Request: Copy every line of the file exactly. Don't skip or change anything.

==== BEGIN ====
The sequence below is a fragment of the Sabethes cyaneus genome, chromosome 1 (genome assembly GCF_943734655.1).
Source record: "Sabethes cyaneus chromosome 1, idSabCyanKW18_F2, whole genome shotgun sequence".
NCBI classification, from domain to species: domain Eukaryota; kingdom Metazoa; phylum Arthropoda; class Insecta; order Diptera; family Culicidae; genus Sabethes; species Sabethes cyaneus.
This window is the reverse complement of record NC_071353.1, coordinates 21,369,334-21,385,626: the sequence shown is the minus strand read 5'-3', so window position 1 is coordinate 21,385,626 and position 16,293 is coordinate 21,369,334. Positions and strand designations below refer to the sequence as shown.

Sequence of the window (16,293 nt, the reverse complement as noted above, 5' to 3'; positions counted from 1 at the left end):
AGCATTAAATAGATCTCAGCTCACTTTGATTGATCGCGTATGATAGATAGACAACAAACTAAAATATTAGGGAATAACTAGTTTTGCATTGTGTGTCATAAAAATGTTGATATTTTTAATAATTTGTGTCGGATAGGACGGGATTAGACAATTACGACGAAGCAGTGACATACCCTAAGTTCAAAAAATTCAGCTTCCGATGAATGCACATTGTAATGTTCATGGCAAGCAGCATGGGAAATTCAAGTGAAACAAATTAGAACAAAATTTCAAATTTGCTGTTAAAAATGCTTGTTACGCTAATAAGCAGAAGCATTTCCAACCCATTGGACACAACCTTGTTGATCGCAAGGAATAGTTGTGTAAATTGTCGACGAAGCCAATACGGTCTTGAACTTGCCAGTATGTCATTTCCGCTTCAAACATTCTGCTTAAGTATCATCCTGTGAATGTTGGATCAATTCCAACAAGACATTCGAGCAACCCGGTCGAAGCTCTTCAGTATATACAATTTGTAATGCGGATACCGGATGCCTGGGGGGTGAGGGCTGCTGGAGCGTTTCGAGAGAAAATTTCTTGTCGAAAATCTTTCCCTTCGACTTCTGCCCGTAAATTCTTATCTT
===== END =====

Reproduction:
The sequence below is a fragment of the Sabethes cyaneus genome, chromosome 1 (genome assembly GCF_943734655.1).
Source record: "Sabethes cyaneus chromosome 1, idSabCyanKW18_F2, whole genome shotgun sequence".
NCBI classification, from domain to species: domain Eukaryota; kingdom Metazoa; phylum Arthropoda; class Insecta; order Diptera; family Culicidae; genus Sabethes; species Sabethes cyaneus.
This window is the reverse complement of record NC_071353.1, coordinates 21,369,334-21,385,626: the sequence shown is the minus strand read 5'-3', so window position 1 is coordinate 21,385,626 and position 16,293 is coordinate 21,369,334. Positions and strand designations below refer to the sequence as shown.

Sequence of the window (16,293 nt, the reverse complement as noted above, 5' to 3'; positions counted from 1 at the left end):
AGCATTAAATAGATCTCAGCTCACTTTGATTGATCGCGTATGATAGATAGACAACAAACTAAAATATTAGGGAATAACTAGTTTTGCATTGTGTGTCATAAAAATGTTGATATTTTTAATAATTTGTGTCGGATAGGACGGGATTAGACAATTACGACGAAGCAGTGACATACCCTAAGTTCAAAAAATTCAGCTTCCGATGAATGCACATTGTAATGTTCATGGCAAGCAGCATGGGAAATTCAAGTGAAACAAATTAGAACAAAATTTCAAATTTGCTGTTAAAAATGCTTGTTACGCTAATAAGCAGAAGCATTTCCAACCCATTGGACACAACCTTGTTGATCGCAAGGAATAGTTGTGTAAATTGTCGACGAAGCCAATACGGTCTTGAACTTGCCAGTATGTCATTTCCGCTTCAAACATTCTGCTTAAGTATCATCCTGTGAATGTTGGATCAATTCCAACAAGACATTCGAGCAACCCGGTCGAAGCTCTTCAGTATATACAATTTGTAATGCGGATACCGGATGCCTGGGGGGTGAGGGCTGCTGGAGCGTTTCGAGAGAAAATTTCTTGTCGAAAATCTTTCCCTTCGACTTCTGCCCGTAAATTCTTATCTT